Many borrowers can be hesitant to enter the world of credit. Taking on too much credit all at once is risky, but you have to start somewhere if you plan on making large purchases in the future. Your credit score is an integral part of your buying power, and financing a car is a good place to start.
Understanding Your Credit Score
Buying a vehicle with cash doesn’t improve your credit score, but taking on an auto loan and making all the payments on time does.
If you’ve never had any credit, you’re called a no credit borrower, and this usually leads to a lower credit score. If you’ve borrowed credit before but let some things slip, you may have bad credit.
Your credit score is almost always referenced when you apply for new credit, such as car loans or credit cards. With a low credit score, you could face a denial when you apply. Traditional auto lenders have credit score requirements, and not meeting just one qualification could be enough to get turned down for financing.
This is why it’s important to strive toward a better credit score. Not only does a good credit score mean a better chance of qualifying for credit, but it also means improving your chances of qualifying for a lower interest rate, which means saving money when you need to borrow.
Building a better credit score means attacking it with some strategy and understanding what it’s made of. The most commonly used credit scoring model is FICO.
There’s five aspects to the FICO credit scoring model:
- Payment history: 35%
- Amounts owed: 30%
- Length of credit history: 15%
- Credit mix: 10%
- New credit: 10%
To build a better payment history, you need to take on credit. Many borrowers start their credit history with a car loan, or use them to get back on their feet.
How Auto Loans Build Credit
Auto loans impact every aspect of your total credit score. Since car loans typically last around 48 to 96 months, there’s a potential for years of good credit building.
Each category of your FICO credit score carries a different weight, and auto loans hit each one:
- For the new credit aspect, when you get new credit, it lowers your credit score a little bit for 12 months. The FICO scoring model keeps track of how often you apply for new credit, and taking on or applying for lots of new credit in a short time can lower your credit score. But each hard inquiry’s damage is temporary, and doesn’t last very long.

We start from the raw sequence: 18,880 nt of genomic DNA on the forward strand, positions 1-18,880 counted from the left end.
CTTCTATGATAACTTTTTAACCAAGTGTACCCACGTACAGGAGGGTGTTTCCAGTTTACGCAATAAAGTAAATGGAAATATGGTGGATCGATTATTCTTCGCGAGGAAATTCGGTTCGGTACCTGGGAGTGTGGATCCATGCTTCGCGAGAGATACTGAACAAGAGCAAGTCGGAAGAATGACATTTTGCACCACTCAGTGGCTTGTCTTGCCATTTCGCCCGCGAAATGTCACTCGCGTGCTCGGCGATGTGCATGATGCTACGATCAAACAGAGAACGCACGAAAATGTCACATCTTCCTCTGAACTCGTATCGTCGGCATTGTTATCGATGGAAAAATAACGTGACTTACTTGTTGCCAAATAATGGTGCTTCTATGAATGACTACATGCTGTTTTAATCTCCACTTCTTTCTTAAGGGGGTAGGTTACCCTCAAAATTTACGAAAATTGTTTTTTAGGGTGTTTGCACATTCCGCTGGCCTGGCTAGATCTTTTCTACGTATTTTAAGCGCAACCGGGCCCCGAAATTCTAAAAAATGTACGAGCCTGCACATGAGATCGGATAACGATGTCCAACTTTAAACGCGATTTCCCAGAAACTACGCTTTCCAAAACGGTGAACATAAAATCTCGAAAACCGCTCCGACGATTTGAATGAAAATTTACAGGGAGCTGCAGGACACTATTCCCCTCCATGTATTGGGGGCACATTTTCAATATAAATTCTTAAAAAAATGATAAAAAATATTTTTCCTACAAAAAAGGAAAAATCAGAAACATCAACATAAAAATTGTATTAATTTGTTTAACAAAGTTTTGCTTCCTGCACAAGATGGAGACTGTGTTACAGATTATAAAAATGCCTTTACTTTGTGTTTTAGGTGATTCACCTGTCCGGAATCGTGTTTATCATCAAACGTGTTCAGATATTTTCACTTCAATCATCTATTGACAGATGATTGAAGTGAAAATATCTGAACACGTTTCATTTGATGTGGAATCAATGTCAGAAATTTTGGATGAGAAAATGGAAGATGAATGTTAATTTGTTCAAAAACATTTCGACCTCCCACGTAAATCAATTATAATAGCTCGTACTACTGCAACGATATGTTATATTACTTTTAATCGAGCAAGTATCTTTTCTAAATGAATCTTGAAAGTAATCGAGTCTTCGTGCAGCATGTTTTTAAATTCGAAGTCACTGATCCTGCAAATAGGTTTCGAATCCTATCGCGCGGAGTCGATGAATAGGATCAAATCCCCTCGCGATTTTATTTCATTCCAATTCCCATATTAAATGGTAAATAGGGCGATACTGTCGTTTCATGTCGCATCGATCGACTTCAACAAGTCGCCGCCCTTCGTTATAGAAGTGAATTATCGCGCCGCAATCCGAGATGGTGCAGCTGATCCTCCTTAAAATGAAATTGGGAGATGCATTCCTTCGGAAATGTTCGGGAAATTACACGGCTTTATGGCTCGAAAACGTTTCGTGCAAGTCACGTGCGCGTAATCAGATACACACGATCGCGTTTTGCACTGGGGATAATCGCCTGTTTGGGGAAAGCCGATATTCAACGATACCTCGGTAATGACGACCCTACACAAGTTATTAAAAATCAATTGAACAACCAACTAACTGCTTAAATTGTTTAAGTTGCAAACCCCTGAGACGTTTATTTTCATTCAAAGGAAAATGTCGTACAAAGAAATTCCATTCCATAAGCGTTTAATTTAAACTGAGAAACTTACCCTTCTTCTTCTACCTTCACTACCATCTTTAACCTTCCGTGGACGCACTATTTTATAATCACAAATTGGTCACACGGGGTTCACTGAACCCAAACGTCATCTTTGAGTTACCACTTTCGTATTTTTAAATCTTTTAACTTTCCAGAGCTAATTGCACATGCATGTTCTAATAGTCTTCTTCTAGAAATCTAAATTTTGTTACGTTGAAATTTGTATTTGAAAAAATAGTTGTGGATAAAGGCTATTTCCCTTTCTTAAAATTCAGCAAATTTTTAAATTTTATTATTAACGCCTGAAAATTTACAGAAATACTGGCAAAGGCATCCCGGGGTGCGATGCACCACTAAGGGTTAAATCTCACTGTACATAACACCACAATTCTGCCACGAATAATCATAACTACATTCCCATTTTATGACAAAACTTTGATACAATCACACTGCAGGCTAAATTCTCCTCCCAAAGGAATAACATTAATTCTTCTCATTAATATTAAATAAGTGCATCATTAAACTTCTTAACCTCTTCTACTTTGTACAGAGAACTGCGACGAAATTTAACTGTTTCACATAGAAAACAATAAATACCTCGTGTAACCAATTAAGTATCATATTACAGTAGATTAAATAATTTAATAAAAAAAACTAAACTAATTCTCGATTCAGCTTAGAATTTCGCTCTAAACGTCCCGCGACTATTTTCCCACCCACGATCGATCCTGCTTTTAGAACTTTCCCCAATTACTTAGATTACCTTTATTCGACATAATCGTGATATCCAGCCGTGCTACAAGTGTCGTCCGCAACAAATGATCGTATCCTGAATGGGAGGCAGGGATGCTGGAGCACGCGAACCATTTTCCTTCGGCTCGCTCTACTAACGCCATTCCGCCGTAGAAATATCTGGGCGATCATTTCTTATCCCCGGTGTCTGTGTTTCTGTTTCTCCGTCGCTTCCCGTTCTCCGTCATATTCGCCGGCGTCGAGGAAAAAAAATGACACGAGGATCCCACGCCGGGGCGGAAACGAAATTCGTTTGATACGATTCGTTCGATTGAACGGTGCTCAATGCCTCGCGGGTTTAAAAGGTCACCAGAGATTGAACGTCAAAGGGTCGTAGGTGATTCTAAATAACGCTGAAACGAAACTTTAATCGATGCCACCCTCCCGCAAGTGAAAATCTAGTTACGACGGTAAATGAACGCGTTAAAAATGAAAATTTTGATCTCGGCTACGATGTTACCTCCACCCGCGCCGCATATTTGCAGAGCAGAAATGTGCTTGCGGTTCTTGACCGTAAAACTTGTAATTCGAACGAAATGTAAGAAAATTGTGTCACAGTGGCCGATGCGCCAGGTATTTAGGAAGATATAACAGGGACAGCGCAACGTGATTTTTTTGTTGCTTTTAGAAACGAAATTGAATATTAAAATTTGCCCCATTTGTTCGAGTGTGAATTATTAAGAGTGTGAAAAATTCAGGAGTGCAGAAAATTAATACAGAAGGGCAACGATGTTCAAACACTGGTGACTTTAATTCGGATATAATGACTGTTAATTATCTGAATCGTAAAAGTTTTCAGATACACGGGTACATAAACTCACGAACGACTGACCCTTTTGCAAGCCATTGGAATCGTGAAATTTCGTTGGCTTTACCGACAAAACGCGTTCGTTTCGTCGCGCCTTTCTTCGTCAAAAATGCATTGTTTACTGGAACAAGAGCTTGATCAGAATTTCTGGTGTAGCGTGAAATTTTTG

- Payment history keeps track of your on-time, late, and missed payments. The more timely payments you have reported on your credit reports, the better your credit score. This is the biggest part of your credit score, so the best way to build credit is paying all of your bills on time.
- Paying off your car loan affects your amounts owed category as well. With each on-time payment, you’re lowering the amount you owe and building your payment history.
- As far as length of credit history, this is more passive. As time goes on and the longer an account is active, the better your credit score. If you have old accounts that you don’t use anymore, keep them open anyway because closing them can lower your credit score. The older something is on your credit reports, the better it reflects on your credit history.
- Credit mix refers to the different kinds of credit you’re actively using. If you only have credit cards, which is revolving credit, your credit mix isn’t too great. However, with a healthy mix of installment loans, like auto loans added to your mix, it tells the FICO scoring model that you can manage different kinds of credit.
Remember: the best way to build credit is by paying all of your bills on time, every time. One missed or late payment remains on your credit reports for up to seven years. If you do have missed or late payments on your credit reports, their impact lessens after each year but it takes a while before they completely fade.
Getting a Car Loan With Poor Credit
So, how do you start a credit history with a car loan when your credit score is poor? The answer lies in working with the right type of lender.
Subprime auto lenders specialize in assisting borrowers with unique credit, bad credit, and no credit. Instead of just using your credit score to determine your car loan eligibility, they look at the other aspects of your entire situation. This includes your work and residence history, overall income and debt to income, your down payment size, and more.
These lenders also report their loans to the credit bureaus, so even with poor credit, you can start to build a positive credit history with an auto loan.
Finding the Right Dealership
Starting a subprime car loan begins with finding a special finance dealership. Subprime lenders are third-party, and they’re signed up with these dealers. Not sure where to start looking? Then get with us at The Car Connection.
No need to drive all over town looking for a special finance dealership, because we’ve already created a nationwide network of dealers that are equipped to handle tough credit situations. Fill out our free auto loan request form, and get back on the road to better credit with a car loan.